Ann Wilson, a member of New York’s influential Coenties Slip Group in the 1950s and early ’60s, died at her home in Valatie, New York, on March 11 at the age of ninety-one. Wilson was known for works in which she employed quilts as canvases, painting abstract forms upon their surfaces and thus bringing a form typically associated with craft into the realm of fine art. She was the last surviving member of her fabled cohort, who included Robert Indiana, Ellsworth Kelly, Agnes Martin, James Rosenquist, and Lenore Tawney. Drawn by the promise of cheap, if crude and unheated, workspaces offered by disused sailmaking factories huddled beneath the Manhattan side of the Brooklyn Bridge, the group came together as the first wave of Abstract Expressionism had crested and Pop art and minimalism were about to reshape the art-historical canon.
Wilson was born Ann Marie Ubinger in Pittsburgh in 1931. The only child of erudite parents—her well-read father was a steel-factory publicist and her librarian mother an accomplished painter—she gained an interest in art as a child. After studying at Carnegie Tech alongside Philip Pearlstein and Andy Warhol (“possibly the only student at Carnegie Tech that wore a baby blue corduroy suit to graduation,” she told the Smithsonian Institution’s Jonathan Katz in 2009), she moved to Philadelphia, where she graduated from the Tyler School of Art at Temple University. Following a two-year stint teaching art history at the University of West Virginia, Morgantown, she moved to New York, where she was collected from the Greyhound bus station by collagist Ray Johnson, a friend of her future husband, William S. Wilson.
Through Johnson she was introduced to various members of the New York AbEx scene, whom she found too aggressively masculine and dismissive of women. Hoping to meet other artists, she attended an event hosted by the teachers of the Coenties Slip Drawing School, among them abstractionist Jack Youngerman and sculptor Robert Clark, who a few years hence would change his last name to Indiana. The latter took a liking to her and notified her of an upcoming vacancy at the Coenties Slip warehouse where he rented a studio alongside Kelly, Martin, and others. Wilson, who was then teaching at the Pratt Institute in Brooklyn and living in the West Village across the hall from poet ee cummings and a few doors down from modernist literary pioneer Djuna Barnes, moved into the space, and within a short time, as she later told Katz, the number of her art-world acquaintances “mushroomed.”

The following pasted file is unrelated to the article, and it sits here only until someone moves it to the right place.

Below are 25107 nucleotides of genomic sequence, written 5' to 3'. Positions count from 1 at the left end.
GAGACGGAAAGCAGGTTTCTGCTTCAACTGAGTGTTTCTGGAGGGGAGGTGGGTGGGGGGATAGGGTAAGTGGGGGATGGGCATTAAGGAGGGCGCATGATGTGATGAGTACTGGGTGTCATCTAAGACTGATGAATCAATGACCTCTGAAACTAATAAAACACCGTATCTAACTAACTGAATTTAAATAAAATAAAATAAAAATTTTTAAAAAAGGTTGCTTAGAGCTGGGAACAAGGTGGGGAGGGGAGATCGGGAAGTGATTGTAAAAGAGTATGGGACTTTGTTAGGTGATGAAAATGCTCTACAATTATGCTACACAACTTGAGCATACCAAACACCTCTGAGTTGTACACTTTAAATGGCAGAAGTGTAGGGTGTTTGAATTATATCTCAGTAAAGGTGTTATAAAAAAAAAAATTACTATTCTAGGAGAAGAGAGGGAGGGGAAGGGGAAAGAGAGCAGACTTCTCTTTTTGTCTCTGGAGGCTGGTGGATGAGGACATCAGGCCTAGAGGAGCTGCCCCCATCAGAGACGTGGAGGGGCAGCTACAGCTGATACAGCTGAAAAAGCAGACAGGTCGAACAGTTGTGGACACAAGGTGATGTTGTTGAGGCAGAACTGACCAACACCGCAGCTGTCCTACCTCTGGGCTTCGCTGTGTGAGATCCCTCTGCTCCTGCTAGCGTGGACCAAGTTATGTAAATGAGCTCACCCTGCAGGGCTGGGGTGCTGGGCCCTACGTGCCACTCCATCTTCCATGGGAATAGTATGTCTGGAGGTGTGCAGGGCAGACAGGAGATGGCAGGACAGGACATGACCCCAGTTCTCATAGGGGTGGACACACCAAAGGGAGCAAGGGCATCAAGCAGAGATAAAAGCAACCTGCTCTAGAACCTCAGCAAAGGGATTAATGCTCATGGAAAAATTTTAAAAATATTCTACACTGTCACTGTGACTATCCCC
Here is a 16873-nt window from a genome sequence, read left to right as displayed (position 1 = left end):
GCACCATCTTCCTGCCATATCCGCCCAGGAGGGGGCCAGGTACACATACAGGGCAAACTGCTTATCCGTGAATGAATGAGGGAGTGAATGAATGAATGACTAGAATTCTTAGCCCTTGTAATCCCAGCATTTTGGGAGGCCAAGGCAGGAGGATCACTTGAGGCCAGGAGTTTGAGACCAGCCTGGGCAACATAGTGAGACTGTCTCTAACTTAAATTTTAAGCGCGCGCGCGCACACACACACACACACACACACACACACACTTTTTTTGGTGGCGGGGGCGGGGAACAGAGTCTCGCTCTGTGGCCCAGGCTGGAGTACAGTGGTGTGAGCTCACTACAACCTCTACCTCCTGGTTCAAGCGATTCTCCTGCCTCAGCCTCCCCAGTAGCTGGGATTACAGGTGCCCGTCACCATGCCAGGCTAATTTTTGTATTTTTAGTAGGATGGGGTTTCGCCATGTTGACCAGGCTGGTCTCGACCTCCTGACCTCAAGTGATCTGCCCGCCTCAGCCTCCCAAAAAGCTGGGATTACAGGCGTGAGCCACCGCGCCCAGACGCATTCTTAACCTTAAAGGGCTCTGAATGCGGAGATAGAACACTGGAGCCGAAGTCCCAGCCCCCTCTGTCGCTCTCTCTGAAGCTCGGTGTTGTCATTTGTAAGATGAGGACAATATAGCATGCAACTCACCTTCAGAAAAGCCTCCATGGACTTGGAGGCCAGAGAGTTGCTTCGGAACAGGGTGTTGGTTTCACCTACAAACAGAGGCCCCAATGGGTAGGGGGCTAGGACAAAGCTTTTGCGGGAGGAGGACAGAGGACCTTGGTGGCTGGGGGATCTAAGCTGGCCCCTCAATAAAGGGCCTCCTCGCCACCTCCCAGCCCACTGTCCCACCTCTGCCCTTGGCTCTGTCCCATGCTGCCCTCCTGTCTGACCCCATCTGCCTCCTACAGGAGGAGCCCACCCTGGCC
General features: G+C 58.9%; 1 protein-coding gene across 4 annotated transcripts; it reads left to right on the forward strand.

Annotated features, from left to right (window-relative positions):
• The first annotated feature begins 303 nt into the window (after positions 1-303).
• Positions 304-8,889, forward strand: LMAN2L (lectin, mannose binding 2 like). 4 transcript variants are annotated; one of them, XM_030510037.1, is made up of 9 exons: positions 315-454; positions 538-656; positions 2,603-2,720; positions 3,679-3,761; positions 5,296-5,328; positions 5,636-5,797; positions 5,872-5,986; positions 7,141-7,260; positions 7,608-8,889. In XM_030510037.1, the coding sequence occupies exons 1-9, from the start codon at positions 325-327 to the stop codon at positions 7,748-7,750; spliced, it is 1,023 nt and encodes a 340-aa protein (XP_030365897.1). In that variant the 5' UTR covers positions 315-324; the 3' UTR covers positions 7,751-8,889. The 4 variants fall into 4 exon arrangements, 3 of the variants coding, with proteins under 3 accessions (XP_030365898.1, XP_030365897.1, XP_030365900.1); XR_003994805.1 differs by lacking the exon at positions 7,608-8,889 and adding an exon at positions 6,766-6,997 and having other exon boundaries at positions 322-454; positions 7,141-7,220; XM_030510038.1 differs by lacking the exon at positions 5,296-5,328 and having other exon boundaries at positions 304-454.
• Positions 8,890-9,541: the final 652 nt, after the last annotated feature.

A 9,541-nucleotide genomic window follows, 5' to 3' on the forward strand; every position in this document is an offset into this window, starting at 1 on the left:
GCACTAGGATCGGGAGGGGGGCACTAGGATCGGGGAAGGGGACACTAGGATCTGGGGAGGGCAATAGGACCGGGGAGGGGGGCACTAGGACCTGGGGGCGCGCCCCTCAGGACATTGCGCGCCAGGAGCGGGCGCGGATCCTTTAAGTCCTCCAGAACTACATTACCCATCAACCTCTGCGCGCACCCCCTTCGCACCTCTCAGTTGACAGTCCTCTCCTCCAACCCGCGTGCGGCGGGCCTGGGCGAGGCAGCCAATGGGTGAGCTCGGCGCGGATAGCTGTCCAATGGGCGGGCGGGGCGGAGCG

Wilson was already using the quilt as a substrate; while at Coenties Slip, she created perhaps her best-known work, Moby Dick, 1955, a five-by-seven-foot found quilt striated with acrylic paint (“Completely new information for me,” wrote Roberta Smith in these pages in 1974). Wilson continued to mine this vein into the 1960s, when the Coenties Slip scene began to fragment owing to the pressures of gentrification. Moving her studio uptown to Canal Street, Wilson grew involved in the Happenings and performance art then taking place there. She dumped the raw poultry, sausages, and fish on the performers of Carolee Schneeman’s iconic Meat Joy (1964). She became a close collaborator of Paul Thek, with whom she worked on installations, and with the experimental director and playwright Robert Wilson, contributing works to his productions. And she mounted her own performance projects, among them 1977’s “Butler’s Lives of the Saints” and 1981’s “Projekt Faust.” Concurrent with her artmaking, she taught all over the city—at Pratt, at Cooper Union, at Hunter College, and at Parsons School of Design. Her experience in this realm depressingly predicted modern art-school conditions. “I was one of the subway teachers,” she told Katz. “You know about them in New York? They never give you tenure.”
As the twentieth century drew to a close, Wilson moved upstate, where she taught at Dutchess Community College while continuing to make work and to explore forms both new and ancient. Her work is held in the collections of the Whitney Museum of American Art and the Museum of Arts and Design, New York; the Institute of Contemporary Art, Philadelphia, and the Kunstmuseum Luzerne.